We started kicking it old school with The Bouncing Souls. For a 20-year-old band, these guys certainly did not let age get in the way of putting on an energetic set of punk rock. At the urging of an enthusiastic guy in the press area, we decided to see Tat, a British group with a female lead. Their music did not dissapoint and the overall set was quite fun.

Up next was probably my favorite act for the entire day: Rev. Peyton’s Big Damn Band. Armed with a few resonators, a washboard, and a drum kit, the “big” band certainly knew how to play to the crowd. Rev. Peyton himself was such a character, the kind of guy you’d expect to see running a great BBQ joint some place in the South, but with enough attitude to still come across as a bit of a punk.

Another highlight had to be Bad Religion. Another band that has been around much longer than most of the tour’s patrons have been alive, Bad Religion appeared to be entirely comfortable and connected with the stage and the crowd. After they played “Sorrow” Pat and I headed over to see Big D and the Kids Table. We saw a lot of ska that day, but nobody else had their own backup dancers.

Underoath is one of those bands that all of my hardcore-music friends are in to. I decided I might as well give them a chance, and while their brand of heavy-hitting music played well with the audience, I was quickly ready for something else. Fortunately there was more great ska readily available at Streetlight Manifesto. With one of the most energetic brass sections I’ve seen in years, Streetlight gathered a crowd, then got it moving.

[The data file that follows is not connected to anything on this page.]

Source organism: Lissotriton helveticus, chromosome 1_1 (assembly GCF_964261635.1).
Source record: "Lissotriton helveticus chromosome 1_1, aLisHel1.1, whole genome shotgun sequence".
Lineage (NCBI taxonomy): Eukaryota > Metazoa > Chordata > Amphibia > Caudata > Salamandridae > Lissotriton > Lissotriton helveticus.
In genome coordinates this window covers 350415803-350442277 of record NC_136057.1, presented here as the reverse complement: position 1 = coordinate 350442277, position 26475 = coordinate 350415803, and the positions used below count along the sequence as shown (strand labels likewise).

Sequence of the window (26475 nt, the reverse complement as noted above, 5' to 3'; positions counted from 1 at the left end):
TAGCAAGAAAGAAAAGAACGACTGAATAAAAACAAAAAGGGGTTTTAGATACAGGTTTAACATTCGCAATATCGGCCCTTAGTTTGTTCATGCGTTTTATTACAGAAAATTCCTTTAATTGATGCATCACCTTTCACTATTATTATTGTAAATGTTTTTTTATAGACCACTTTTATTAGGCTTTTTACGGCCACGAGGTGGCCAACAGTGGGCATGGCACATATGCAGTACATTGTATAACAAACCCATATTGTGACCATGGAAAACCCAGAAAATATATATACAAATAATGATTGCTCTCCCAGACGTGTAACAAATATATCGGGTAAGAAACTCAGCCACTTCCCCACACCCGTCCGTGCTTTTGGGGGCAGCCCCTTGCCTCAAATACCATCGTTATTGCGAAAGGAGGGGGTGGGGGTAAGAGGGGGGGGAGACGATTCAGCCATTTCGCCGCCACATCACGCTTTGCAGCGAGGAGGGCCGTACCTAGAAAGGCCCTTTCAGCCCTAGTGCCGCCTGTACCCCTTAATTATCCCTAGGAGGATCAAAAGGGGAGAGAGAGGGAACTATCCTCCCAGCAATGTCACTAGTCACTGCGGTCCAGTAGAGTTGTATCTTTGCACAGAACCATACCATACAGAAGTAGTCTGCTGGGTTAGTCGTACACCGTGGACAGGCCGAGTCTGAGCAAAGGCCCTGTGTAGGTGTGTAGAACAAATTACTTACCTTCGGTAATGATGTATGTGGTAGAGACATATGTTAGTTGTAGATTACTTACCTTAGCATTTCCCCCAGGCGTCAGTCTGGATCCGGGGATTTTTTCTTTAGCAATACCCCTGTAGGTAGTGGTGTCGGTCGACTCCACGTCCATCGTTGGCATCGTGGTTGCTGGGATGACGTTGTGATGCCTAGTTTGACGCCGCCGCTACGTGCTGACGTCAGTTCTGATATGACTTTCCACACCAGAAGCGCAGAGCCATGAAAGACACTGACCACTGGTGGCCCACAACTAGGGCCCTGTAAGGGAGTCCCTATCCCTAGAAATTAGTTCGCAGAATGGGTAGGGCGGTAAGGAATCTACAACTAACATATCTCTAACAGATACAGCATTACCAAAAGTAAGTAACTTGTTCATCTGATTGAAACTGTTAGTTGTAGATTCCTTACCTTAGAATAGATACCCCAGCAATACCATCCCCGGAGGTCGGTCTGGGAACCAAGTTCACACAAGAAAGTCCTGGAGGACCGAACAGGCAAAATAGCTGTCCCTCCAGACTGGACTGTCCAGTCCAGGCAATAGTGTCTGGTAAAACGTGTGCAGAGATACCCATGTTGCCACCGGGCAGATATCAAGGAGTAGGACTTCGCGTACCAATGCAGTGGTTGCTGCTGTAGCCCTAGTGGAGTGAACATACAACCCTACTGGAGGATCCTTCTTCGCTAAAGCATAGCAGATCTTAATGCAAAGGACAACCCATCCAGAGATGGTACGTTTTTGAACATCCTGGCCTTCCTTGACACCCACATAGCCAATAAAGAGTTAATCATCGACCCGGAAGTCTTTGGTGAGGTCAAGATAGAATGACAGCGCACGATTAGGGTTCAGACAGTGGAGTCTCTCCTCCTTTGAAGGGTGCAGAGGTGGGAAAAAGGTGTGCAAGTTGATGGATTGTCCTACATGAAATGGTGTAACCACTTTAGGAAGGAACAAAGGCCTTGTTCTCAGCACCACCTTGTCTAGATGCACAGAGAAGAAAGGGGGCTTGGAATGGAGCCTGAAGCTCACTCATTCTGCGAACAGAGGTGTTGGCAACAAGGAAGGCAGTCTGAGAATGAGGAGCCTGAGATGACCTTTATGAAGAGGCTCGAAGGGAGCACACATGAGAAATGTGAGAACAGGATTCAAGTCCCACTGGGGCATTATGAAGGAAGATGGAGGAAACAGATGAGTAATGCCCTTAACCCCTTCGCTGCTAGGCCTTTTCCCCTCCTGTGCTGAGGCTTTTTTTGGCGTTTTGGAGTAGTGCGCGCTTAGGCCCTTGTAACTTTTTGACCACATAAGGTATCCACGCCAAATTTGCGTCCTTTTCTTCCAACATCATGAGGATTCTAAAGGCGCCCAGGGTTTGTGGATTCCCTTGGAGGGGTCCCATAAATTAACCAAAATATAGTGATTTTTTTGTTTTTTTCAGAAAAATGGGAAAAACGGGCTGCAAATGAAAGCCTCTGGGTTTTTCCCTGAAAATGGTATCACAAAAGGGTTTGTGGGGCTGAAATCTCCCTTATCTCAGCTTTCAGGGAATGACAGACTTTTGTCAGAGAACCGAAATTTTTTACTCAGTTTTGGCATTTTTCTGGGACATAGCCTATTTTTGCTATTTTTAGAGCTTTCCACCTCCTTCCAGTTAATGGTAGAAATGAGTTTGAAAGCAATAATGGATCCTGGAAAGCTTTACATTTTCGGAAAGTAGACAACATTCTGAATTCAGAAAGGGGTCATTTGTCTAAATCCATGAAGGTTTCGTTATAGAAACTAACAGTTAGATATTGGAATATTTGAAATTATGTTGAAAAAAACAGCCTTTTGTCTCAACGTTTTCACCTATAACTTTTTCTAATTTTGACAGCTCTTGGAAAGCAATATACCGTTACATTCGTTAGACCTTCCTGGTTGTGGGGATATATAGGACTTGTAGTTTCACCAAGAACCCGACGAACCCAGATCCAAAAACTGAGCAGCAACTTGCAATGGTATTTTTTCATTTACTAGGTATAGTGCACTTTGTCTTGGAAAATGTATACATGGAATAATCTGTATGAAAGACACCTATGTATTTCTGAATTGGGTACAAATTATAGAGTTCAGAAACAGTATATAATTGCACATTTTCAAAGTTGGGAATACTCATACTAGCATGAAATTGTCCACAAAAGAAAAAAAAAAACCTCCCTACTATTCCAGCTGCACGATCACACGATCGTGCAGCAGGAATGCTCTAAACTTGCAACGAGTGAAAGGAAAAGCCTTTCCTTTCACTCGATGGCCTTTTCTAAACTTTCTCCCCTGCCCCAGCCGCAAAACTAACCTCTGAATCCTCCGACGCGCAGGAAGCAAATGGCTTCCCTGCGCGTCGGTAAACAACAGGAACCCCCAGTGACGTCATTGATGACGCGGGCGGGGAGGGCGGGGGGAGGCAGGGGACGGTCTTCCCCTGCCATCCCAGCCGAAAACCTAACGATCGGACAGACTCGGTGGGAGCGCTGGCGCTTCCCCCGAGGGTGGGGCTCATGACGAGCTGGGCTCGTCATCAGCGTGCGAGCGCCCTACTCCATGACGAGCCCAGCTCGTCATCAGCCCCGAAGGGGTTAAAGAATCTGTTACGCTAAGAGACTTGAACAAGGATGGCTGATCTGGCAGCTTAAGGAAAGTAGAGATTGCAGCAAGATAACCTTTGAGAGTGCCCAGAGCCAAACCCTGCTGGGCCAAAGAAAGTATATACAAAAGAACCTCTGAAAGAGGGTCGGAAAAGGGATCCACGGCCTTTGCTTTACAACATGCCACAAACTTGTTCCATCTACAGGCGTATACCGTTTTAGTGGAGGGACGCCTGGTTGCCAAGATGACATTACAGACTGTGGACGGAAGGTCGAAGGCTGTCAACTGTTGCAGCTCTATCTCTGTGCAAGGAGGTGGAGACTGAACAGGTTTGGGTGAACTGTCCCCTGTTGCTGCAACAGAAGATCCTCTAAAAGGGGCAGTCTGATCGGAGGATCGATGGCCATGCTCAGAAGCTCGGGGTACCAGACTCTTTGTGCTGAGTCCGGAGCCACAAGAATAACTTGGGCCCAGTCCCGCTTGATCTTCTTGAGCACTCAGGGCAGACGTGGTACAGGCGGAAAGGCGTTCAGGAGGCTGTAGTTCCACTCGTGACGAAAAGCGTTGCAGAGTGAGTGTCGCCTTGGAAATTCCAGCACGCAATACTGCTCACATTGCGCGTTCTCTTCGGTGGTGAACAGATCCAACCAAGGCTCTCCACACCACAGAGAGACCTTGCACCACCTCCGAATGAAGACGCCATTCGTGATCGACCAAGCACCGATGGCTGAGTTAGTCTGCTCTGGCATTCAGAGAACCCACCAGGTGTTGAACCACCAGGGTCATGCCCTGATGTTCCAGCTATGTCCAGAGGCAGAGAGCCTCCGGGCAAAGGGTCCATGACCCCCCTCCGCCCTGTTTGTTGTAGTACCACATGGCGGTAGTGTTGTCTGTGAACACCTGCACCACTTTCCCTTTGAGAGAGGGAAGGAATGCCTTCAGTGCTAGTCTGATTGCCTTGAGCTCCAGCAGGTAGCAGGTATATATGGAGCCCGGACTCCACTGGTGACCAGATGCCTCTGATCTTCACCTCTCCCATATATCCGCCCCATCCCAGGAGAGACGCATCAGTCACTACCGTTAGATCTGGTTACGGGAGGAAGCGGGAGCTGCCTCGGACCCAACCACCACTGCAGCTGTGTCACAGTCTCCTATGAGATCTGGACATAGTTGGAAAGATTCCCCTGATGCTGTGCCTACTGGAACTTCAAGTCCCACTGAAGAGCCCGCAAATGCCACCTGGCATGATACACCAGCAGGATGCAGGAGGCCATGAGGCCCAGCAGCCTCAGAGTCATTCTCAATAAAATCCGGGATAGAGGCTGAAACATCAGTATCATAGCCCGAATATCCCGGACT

Alright, one more ska band, I promise. Less Than Jake was next, and their set reminded me a little bit of seeing Goldfinger back at E-days in ’08. It was rude punk/ska, ’nuff said. Finally it was time for the big hometown closers: 3Oh!3.

The clouds rolled in and lightning struck in the distance as the set began. Soon a few drops began to fall, until it became an all-out deluge of hail and rain. The band played on. Pat and I sought shelter, 3Oh!3 played through “Don’t Trust Me,” then the set was cut short. See our video of people running away in the rain to get a better feel. Other than the weather, the music was pretty decent, and everyone there was dancing, well done boys.

Now for the discussion on public transport. In our haste to get out of there Pat and I hopped on the first bus with the correct route number, not knowing it only went about 3/4 of the way. We found ourselves on west Colfax in the middle of the night; fortunately we have friends who graciously came to pick us up. The point is: RTD, while very useful, doesn’t have the most user-friendly routes on the west side of town, so be sure you know where your bus is going before you get on.